Researchers map mechanisms in the largest CRISPR system
The largest and most complex CRISPR system has been visualized by researchers from the University of Copenhagen in a new study.

Sea slugs: discovering other inhabitants in the Barcelona coasts
A study on marine biodiversity has identified seventy-three species of sea slugs in the coasts of Barcelona, an anthropized environment due to the urban metropolis.

New survey finds large racial divide in concern over ability to pay for COVID-19 treatment
People of color are far more likely to worry about their ability to pay for healthcare if diagnosed with COVID-19 than their White counterparts, according to a new survey from nonprofit West Health and Gallup.

Study provides new insight on colorectal cancer growth
A new study by researchers at the University of Kentucky identifies a novel function of the enzyme spermine synthase to facilitate colorectal cancer growth.

Room temperature superconductivity creeping toward possibility
The possibility of achieving room temperature superconductivity took a tiny step forward with a recent discovery by a team of Penn State physicists and materials scientists.

UC San Diego scientists part of special package of studies describing human genome
Researchers at UC San Diego School of Medicine are among the contributors to a package of 10 studies in the journal Nature, describing the latest results from the ongoing Encyclopedia of DNA Elements project, a worldwide effort led by the NIH to understand how the human genome functions.

Report provides new framework for understanding climate risks, impacts to US agriculture
A new USDA report focuses on how agricultural systems are impacted by climate change and offers a list of 20 indicators that provide a broad look at what's happening across the country.

Telemedicine can help safety net providers expand access to medical specialists
The use of telemedicine has grown rapidly during the coronavirus pandemic, but it's unclear whether those gains will ge permanent.

How women and men forgive infidelity
Men and women react differently to different types of infidelity.

Most of Stonehenge's large boulders share origin in west woods, Wiltshire
Most of the hulking sandstone boulders -- called sarsens - that make up the United Kingdom's famous Stonehenge monument appear to share a common origin 25 kilometers away in West Woods, Wiltshire, according to an analysis of the stones' chemical composition.

Gender gap in surgical residencies
Researchers identified surgical specialties with the lowest percentage of female resident physicians and looked at the changes over a decade in the percentage of women in different specialties.

C&EN names top 50 chemical companies
After being dethroned last year, German chemical giant BASF is once again number one in C&EN's annual Global Top 50 list of chemical companies for 2019.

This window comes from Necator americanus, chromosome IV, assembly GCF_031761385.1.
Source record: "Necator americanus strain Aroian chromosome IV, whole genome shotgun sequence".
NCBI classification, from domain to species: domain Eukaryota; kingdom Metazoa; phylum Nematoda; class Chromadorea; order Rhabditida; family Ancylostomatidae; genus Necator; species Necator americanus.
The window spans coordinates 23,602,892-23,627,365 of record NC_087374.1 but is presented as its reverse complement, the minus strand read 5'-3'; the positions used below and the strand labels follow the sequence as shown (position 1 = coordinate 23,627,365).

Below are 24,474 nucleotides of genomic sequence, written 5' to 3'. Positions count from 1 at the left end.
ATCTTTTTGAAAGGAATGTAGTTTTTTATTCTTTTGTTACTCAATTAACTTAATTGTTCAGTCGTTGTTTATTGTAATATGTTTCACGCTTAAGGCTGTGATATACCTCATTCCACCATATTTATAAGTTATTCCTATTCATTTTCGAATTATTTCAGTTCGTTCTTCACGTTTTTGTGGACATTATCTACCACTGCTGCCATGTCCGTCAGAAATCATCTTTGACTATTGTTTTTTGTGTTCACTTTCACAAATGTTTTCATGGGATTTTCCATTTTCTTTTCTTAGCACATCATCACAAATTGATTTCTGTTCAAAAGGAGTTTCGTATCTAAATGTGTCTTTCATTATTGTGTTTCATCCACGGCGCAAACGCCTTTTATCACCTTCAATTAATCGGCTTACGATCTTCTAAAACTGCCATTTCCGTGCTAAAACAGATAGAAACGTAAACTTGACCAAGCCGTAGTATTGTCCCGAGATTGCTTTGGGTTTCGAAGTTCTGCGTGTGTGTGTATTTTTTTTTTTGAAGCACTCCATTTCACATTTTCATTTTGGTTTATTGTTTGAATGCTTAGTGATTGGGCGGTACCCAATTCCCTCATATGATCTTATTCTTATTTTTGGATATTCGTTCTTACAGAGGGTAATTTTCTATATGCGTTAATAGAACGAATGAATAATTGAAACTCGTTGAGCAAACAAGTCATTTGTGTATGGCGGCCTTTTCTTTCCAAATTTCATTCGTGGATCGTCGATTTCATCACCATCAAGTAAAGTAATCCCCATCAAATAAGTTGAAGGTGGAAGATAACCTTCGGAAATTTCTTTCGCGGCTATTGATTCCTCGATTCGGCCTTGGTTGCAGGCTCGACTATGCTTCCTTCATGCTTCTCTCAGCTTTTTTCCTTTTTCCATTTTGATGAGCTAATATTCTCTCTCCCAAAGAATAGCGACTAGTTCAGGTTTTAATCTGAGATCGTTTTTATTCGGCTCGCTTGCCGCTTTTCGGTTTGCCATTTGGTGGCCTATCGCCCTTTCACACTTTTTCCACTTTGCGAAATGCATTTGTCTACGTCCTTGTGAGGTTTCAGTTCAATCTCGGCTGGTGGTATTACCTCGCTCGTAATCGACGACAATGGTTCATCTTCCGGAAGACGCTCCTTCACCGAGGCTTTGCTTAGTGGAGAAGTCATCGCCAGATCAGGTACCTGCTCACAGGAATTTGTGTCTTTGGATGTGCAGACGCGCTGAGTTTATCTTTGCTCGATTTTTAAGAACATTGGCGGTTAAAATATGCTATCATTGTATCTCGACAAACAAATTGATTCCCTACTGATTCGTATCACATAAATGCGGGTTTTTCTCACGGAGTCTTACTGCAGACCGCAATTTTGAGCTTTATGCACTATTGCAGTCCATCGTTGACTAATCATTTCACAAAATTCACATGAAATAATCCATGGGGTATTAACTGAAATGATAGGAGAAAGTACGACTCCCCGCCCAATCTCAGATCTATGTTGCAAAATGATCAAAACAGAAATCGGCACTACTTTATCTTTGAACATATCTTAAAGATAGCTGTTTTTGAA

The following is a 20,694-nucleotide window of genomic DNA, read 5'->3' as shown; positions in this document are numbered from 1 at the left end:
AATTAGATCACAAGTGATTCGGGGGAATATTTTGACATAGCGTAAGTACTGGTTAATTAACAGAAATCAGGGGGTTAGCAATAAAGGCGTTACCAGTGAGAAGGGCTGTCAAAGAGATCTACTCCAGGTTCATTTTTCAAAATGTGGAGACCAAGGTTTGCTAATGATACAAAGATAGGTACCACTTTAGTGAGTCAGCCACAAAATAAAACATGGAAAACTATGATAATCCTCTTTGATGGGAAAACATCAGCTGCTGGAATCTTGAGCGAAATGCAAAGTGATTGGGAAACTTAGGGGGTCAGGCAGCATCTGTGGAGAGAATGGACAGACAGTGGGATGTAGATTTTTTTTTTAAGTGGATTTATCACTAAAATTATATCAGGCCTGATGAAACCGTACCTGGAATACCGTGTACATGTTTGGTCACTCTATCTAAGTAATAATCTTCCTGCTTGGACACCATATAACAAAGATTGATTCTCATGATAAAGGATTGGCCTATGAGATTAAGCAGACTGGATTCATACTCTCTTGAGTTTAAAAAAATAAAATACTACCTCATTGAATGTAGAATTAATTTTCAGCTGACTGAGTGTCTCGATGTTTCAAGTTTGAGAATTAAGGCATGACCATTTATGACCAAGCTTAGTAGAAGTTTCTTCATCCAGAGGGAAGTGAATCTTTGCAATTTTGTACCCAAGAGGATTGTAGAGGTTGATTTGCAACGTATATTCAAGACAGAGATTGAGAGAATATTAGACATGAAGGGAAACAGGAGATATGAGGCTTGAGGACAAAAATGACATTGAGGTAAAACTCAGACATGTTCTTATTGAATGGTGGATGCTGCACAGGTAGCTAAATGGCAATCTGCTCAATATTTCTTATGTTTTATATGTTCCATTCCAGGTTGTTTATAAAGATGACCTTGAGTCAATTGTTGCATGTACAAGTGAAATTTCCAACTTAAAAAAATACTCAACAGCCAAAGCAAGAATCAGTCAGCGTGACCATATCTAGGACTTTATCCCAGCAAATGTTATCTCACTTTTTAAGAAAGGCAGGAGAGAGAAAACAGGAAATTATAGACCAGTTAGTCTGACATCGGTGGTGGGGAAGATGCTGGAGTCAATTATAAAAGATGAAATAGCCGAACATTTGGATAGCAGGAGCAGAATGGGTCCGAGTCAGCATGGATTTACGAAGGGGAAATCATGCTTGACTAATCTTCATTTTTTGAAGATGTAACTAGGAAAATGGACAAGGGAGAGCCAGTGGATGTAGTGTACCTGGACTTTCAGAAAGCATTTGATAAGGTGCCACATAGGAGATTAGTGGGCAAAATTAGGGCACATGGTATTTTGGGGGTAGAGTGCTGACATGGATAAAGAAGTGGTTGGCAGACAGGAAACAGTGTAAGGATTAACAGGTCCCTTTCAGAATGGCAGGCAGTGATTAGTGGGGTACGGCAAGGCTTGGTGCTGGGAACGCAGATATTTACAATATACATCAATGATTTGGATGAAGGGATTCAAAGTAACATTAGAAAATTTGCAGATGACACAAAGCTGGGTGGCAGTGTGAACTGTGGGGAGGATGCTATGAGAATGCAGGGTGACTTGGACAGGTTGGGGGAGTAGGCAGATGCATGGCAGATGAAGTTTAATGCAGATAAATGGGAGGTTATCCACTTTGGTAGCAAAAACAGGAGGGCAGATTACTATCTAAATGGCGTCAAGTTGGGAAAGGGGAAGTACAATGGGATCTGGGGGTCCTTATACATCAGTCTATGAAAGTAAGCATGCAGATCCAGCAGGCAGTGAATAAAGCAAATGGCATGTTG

Research brief: 'Fool's gold' may be valuable after all
In a breakthrough new study, scientists and engineers at the University of Minnesota have electrically transformed the abundant and low-cost non-magnetic material iron sulfide, also known as 'fool's gold' or pyrite, into a magnetic material.

How the brain senses smell
An Italian-American research conducted by researchers at the IIT-Istituto Italiano di Tecnologia (Italian Institute of Technology) in Rovereto (Italy) and Harvard University in Boston (Usa) explains for the first time the mechanisms used by our brain to recognize specific smells.

CNIC scientists discover the mechanism of competition between mitochondrial genomes coexisting
The study, published in Science Advances, reveals that cells can detect the presence of different mitochondrial genomes and select among them according to their effect on metabolic status

Pregnant Black and Hispanic women five times more likely to be exposed to coronavirus
Black and Hispanic pregnant women in Philadelphia are five times as likely as white and Asian women to have been exposed to the novel coronavirus, according to a new study led by Scott Hensley, Ph.D., an associate professor of Microbiology in the Perelman School of Medicine at the University of Pennsylvania, and Karen Marie Puopolo, MD, PhD, an associate professor of Pediatrics and neonatologist at the Children's Hospital of Philadelphia.

Estimating bisphenol exposures in the Australian population
Once found in bottles, food containers, cash register receipts and electronics, bisphenol A (BPA) has been phased out of many products because of health concerns and government regulations.

Bees' buzz is more powerful for pollination, than for defence or flight
Buzzing by bees during flower pollination is significantly more powerful than that used for defense or flight, according to a new study from experts at the University of Stirling.

Eyckian Lamb of God reveals her secrets
Two non-invasive chemical imaging modalities were employed to help understand the changes made over time to the Lamb of God, the focal point of the Ghent Altarpiece (1432) by Hubert and Jan Van Eyck.

The Lancet Infectious Diseases: Study reveals where first cases of COVID-19 outside China may have originated based on case travel histories
''Our findings suggest that travel from just a few countries with substantial SARS-CoV-2 transmission may have seeded additional outbreaks around the world before the characterisation of COVID-19 as a pandemic on March 11, 2020'', says Dr Fatimah Dawood from the Centers for Disease Control and Prevention (CDC), USA, who co-led the research.